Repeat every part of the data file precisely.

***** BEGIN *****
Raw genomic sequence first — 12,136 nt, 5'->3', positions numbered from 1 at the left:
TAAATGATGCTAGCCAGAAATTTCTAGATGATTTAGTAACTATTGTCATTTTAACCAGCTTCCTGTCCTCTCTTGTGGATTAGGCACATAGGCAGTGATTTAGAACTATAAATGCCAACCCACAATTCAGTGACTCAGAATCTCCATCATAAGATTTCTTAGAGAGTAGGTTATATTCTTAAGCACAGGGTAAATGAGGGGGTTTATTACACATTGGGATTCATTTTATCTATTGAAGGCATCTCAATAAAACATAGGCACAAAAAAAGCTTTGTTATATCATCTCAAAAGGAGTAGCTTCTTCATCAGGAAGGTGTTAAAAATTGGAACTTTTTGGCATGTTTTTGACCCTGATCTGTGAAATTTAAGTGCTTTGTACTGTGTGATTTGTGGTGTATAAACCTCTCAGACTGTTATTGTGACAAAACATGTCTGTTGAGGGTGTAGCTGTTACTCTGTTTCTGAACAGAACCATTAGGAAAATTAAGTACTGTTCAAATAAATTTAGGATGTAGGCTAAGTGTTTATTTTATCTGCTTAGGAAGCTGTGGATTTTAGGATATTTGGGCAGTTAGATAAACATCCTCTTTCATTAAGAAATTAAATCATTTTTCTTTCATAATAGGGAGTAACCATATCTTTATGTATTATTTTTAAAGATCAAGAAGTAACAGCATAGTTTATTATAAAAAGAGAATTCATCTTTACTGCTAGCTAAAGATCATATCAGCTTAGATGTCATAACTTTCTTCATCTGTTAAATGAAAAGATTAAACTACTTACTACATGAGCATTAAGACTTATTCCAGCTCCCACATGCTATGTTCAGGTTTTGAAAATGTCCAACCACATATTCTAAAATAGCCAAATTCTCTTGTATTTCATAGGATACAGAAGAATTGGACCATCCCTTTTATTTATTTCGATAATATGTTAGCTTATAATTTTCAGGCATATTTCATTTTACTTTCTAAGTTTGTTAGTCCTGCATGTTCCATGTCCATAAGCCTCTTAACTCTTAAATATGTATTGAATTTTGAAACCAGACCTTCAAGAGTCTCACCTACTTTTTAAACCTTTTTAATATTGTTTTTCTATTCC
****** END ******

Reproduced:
Raw genomic sequence first — 12,136 nt, 5'->3', positions numbered from 1 at the left:
TAAATGATGCTAGCCAGAAATTTCTAGATGATTTAGTAACTATTGTCATTTTAACCAGCTTCCTGTCCTCTCTTGTGGATTAGGCACATAGGCAGTGATTTAGAACTATAAATGCCAACCCACAATTCAGTGACTCAGAATCTCCATCATAAGATTTCTTAGAGAGTAGGTTATATTCTTAAGCACAGGGTAAATGAGGGGGTTTATTACACATTGGGATTCATTTTATCTATTGAAGGCATCTCAATAAAACATAGGCACAAAAAAAGCTTTGTTATATCATCTCAAAAGGAGTAGCTTCTTCATCAGGAAGGTGTTAAAAATTGGAACTTTTTGGCATGTTTTTGACCCTGATCTGTGAAATTTAAGTGCTTTGTACTGTGTGATTTGTGGTGTATAAACCTCTCAGACTGTTATTGTGACAAAACATGTCTGTTGAGGGTGTAGCTGTTACTCTGTTTCTGAACAGAACCATTAGGAAAATTAAGTACTGTTCAAATAAATTTAGGATGTAGGCTAAGTGTTTATTTTATCTGCTTAGGAAGCTGTGGATTTTAGGATATTTGGGCAGTTAGATAAACATCCTCTTTCATTAAGAAATTAAATCATTTTTCTTTCATAATAGGGAGTAACCATATCTTTATGTATTATTTTTAAAGATCAAGAAGTAACAGCATAGTTTATTATAAAAAGAGAATTCATCTTTACTGCTAGCTAAAGATCATATCAGCTTAGATGTCATAACTTTCTTCATCTGTTAAATGAAAAGATTAAACTACTTACTACATGAGCATTAAGACTTATTCCAGCTCCCACATGCTATGTTCAGGTTTTGAAAATGTCCAACCACATATTCTAAAATAGCCAAATTCTCTTGTATTTCATAGGATACAGAAGAATTGGACCATCCCTTTTATTTATTTCGATAATATGTTAGCTTATAATTTTCAGGCATATTTCATTTTACTTTCTAAGTTTGTTAGTCCTGCATGTTCCATGTCCATAAGCCTCTTAACTCTTAAATATGTATTGAATTTTGAAACCAGACCTTCAAGAGTCTCACCTACTTTTTAAACCTTTTTAATATTGTTTTTCTATTCC